Danish Maritime Architecture Studio MAST has developed the “Land on Water” project, a system that provides an adaptable solution to building almost anything on the water: floating homes, campsites, even small parks, and community centers. The project represents a response to the acknowledgment of raising sea levels and increased risks of urban flooding, which has led to a growing interest in adapting architecture to be built on water. The “Land on Water” proposes a flexible and sustainable solution, a departure point from previous solutions, which are proven to be difficult to adapt, transport and are often using unsustainable materials such as polystyrene-filled concrete foundations or plastic pontoons. The project is developed with the support of Hubert Rhomberg & venture studio FRAGILE.
The system is based on flat-pack floating foundations, easy to transport and assemble in various configurations. The system takes inspiration from gabion constructions, a technology that utilizes mesh cages filled with rubble to create low-cost foundations or walls. In this case, the flat-pack cages, made from reinforced, recycled plastic, are filled with locally sourced, upcycled floatation materials that can support the weight of the structure on top. This has the added advantage that the floatation material can be adapted or adjusted at any time to the weight of the building on top.
The Land on Water promises to create a sustainable solution for both above and below water. The floating foundations can provide a good habitat for fish and crustaceans, while also giving an anchor point for Mollusca and seaweed, thus contributing to enriching the biodiversity of the local ecosystem. The system also avoids using toxic materials such as the anti-fouling paints often used to treat steel and concrete foundations.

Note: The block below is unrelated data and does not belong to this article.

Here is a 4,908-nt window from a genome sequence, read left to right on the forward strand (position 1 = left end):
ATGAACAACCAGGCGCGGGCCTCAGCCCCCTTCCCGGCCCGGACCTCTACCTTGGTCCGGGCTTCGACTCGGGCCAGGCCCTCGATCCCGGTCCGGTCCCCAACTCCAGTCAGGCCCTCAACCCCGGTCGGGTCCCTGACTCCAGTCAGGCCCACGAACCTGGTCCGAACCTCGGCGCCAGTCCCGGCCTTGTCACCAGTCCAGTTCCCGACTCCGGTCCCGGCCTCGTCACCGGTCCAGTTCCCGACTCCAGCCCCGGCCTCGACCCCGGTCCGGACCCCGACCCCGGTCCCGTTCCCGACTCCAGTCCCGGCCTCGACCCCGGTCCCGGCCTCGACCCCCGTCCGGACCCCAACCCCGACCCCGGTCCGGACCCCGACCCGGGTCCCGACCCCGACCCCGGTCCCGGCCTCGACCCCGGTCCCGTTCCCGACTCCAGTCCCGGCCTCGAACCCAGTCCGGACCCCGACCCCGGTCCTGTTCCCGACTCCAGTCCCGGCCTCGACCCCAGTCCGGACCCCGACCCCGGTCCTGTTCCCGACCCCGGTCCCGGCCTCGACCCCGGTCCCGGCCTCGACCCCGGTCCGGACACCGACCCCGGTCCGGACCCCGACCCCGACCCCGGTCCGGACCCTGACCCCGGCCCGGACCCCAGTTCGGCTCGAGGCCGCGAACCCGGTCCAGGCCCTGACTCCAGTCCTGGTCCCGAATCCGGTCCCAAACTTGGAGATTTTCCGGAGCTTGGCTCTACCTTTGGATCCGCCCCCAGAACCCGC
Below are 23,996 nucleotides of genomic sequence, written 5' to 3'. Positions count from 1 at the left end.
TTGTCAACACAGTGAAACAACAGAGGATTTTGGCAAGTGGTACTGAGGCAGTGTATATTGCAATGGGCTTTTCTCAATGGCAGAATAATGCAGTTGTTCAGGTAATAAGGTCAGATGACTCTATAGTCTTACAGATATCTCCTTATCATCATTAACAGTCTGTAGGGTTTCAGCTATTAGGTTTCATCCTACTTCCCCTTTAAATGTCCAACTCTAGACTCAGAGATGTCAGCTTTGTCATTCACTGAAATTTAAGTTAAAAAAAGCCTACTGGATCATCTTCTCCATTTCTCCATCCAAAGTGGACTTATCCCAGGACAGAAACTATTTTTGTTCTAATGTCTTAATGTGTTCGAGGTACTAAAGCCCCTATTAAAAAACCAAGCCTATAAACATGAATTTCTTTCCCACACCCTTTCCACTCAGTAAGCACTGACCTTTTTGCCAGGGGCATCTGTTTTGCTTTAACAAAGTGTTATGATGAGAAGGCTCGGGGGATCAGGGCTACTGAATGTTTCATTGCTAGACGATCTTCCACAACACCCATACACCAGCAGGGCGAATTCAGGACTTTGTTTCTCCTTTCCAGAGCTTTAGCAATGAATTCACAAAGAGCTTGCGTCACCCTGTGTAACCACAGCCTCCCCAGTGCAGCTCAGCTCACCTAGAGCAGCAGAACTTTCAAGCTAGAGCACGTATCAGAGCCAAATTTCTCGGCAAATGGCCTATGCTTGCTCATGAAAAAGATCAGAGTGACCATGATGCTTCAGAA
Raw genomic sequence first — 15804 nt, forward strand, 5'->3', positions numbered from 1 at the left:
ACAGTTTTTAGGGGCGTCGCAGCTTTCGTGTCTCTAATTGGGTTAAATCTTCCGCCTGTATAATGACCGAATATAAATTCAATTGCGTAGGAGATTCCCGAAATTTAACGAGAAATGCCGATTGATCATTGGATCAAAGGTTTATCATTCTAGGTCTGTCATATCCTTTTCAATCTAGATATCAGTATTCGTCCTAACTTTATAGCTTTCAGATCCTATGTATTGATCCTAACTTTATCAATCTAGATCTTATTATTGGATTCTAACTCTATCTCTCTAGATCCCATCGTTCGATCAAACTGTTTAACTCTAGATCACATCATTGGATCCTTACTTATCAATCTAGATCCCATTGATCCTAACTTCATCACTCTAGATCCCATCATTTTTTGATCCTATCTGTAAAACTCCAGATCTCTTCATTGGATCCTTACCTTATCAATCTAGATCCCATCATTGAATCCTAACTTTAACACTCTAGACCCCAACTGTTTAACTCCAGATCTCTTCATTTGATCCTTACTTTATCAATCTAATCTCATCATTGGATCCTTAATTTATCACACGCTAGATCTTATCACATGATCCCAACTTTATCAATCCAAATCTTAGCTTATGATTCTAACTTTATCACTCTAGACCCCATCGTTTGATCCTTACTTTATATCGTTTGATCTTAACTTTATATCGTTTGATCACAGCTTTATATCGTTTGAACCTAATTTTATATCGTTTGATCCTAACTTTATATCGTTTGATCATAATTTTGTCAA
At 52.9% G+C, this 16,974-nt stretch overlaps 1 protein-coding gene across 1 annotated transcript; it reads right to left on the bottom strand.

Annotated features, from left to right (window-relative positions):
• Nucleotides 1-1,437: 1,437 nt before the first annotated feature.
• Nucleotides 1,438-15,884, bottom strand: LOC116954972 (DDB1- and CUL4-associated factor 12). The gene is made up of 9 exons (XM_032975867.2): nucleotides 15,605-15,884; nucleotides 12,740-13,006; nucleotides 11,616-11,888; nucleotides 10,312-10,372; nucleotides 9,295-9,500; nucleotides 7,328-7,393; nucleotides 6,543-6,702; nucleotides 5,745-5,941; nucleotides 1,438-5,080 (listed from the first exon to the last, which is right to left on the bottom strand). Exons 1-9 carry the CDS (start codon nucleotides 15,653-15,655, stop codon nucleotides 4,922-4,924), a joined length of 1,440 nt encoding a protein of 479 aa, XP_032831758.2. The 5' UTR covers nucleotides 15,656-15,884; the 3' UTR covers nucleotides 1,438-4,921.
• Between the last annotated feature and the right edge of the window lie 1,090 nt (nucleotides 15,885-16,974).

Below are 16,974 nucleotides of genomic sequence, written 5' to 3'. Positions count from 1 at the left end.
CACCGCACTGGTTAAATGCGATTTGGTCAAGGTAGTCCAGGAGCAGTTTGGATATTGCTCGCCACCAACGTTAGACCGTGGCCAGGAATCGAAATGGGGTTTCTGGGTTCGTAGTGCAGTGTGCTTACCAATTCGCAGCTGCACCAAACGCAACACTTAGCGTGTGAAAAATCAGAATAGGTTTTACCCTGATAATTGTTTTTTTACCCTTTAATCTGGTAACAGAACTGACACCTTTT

The modular and adaptable character of the systems can also encourage communities to grow and develop in a dynamic and organic matter. The architects see this as an alternative to the large master-planned floating cities which often create rigid structures and are thus liable to repeat the mistakes of planners in the mid-20th century.
In a similar effort to take advantage of the potential of floating stuctures, Netherlands-based architecture, urban planning, and research firm Waterstudio.NL have revealed the designs of a first-of-its-kind “island city” developed along a functional grid across a 200-hectare lagoon on the Indian Ocean, the Maldives Floating City. The city of Amsterdam’, collaborating with Dutch architecture practice Space&Matter, is also implementing Schoonschip, an innovative circular neighborhood, a community-driven project set to become a prototype for floating urban developments.